SYDNEY (Reuters) - Australian Prime Minister Malcolm Turnbull might receive a short-term boost after his infamous phone call with U.S. President Donald Trump but is likely to be the long-term political loser, analysts and rights advocates said on Friday.
Languishing in opinion polls and vulnerable to attacks from within his own conservative party, Turnbull at least woke on Friday to domestic media praise for his perceived statesmanship for refusing to go into details about the call, during which Trump berated him over a refugee resettlement deal.
“Donald Thump” and “You’re Fried”, blared front-page headlines in Australian media. “PM’s approach vindicated by Trump’s madness,” the Sydney Morning Herald said in an analysis.
Trump has since begrudgingly said he would stand by the plan, agreed on by Turnbull and former President Barack Obama in November, but has also described the deal as “dumb” and said the asylum seekers would be subjected to “extreme vetting”.
On Friday, in an apparent effort to mend fences, Trump tweeted: “Thank you to Prime Minister of Australia for telling the truth about our very civil conversation that FAKE NEWS media lied about. Very nice!”
Under the deal, the United States will take in as many as 1,250 asylum seekers held in Australian processing centers on remote Pacific islands in Papua New Guinea and Nauru. In return, Australia will resettle refugees from El Salvador, Guatemala and Honduras.
The agreement is critical for Turnbull, whose center-right coalition government came to power on its tough immigration policy that prevents asylum seekers who attempt to reach the country by boat from settling in Australia.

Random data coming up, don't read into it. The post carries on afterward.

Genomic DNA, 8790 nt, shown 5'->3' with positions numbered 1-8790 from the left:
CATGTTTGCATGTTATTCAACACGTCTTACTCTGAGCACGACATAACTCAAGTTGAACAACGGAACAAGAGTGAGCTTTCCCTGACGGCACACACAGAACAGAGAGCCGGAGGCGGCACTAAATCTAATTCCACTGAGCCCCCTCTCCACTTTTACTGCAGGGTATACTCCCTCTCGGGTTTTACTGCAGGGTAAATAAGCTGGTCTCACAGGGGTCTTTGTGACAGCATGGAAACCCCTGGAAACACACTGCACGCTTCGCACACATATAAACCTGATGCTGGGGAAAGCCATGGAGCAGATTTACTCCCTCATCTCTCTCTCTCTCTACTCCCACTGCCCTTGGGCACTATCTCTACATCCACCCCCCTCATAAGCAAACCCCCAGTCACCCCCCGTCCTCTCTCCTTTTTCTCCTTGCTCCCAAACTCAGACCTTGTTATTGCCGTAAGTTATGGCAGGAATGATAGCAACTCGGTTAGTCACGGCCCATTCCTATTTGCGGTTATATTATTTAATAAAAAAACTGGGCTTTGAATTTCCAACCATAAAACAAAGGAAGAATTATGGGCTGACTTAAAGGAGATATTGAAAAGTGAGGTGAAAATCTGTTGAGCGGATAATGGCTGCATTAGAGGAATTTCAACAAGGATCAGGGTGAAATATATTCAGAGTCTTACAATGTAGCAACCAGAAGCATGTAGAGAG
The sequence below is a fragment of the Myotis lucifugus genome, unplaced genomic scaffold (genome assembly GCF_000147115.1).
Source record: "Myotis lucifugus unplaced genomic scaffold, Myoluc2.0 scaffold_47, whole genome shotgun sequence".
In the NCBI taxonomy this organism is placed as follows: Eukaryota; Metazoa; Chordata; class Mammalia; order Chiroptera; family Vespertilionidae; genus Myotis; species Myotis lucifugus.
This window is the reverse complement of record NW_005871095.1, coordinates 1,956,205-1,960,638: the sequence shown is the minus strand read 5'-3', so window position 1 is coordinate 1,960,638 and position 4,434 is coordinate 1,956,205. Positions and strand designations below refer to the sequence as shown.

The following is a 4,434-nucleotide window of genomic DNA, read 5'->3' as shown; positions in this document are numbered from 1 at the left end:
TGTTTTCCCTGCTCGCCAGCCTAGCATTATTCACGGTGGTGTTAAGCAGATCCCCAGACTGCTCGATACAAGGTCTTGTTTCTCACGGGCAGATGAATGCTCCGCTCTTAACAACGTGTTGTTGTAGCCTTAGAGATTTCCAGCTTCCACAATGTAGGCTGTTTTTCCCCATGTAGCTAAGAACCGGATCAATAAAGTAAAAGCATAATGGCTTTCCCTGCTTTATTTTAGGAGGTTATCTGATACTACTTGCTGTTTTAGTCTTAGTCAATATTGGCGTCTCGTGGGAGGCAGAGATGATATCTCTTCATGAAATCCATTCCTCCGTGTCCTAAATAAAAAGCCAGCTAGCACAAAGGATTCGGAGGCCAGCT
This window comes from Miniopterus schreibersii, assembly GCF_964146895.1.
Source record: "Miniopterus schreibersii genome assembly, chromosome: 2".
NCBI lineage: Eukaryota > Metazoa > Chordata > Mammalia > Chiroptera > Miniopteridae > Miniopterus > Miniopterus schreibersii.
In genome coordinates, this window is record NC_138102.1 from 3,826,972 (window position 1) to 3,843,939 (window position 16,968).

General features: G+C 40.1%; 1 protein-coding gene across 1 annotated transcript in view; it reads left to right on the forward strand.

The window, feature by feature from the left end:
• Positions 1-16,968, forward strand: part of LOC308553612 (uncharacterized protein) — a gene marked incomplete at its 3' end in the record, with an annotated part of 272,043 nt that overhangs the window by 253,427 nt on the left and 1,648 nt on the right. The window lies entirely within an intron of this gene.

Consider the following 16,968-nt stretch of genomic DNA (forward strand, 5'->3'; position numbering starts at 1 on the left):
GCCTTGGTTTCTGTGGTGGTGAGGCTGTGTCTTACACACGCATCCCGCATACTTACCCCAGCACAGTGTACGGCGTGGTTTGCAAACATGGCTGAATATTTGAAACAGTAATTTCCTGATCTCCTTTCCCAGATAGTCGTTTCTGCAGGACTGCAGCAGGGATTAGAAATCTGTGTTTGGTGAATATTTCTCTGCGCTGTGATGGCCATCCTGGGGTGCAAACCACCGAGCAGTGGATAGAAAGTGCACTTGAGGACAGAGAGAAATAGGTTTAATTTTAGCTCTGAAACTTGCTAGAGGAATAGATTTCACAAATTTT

Attempts in recent years to resettle some of the asylum seekers in Cambodia and Malaysia collapsed, leaving Turnbull to portray the deal with the United States as a solution for the asylum seekers that also sticks to those hard-line policies.
“He’s hung that credibility on saying it’s all going to come to an end in a happy way though this deal,” Australian National University sociologist Rick Kuhn told Reuters by phone.
“If the refugee swap falls through then it’s an absolute disaster for him,” he said.
Even more bad news for Turnbull is the growing fear among lawyers and refugee advocates that Trump’s “extreme vetting” would effectively rule out most of the asylum seekers on Nauru and Manus island.
In an executive order signed a week ago, Trump suspended the U.S. refugee program for 120 days and stopped visits by travelers from seven Muslim-majority countries - Iran, Iraq, Libya, Somalia, Sudan, Syria, and Yemen - for 90 days.
Many of the asylum seekers applying for the U.S. deal are from countries on that list.
U.S. immigration officials have postponed interviews with asylum seekers on Nauru, asylum seekers and an official told Reuters, indicating Washington is already blocking progress on the deal.
“Extreme vetting at the moment is a statement of intent and not one for optimism,” said Daniel Webb, director of advocacy at the Human Rights Law Centre. “The deal may be viable for some but it is going to leave many people behind.”
Turnbull, whose poll numbers have plummeted since he toppled former leader Tony Abbott in a party-room coup and then led his coalition to an unconvincing election win last year, has few other options.
Deals with Cambodia and Malaysia were flops - only two refugees were resettled in Cambodia in an arrangement that cost Australia A$40 million ($31 million), and Australia’s High Court quashed a swap plan with Malaysia - while reports of talks with Canada have so far come to nothing.
Australia has also snubbed a longstanding offer from New Zealand to take 150 asylum seekers, fearing access to its neighbor would create a backdoor route to Australia.
All that left Turnbull with little choice but to be conciliatory with Trump, who chastised him even though Turnbull was one of the few world leaders who declined to comment on his immigration executive order.
($1 = 1.3070 Australian dollars)
Additional reporting by Charlotte Greenfield in WELLINGTON and Eric Walsh in Washington; Editing by Paul Tait and Chizu Nomiyama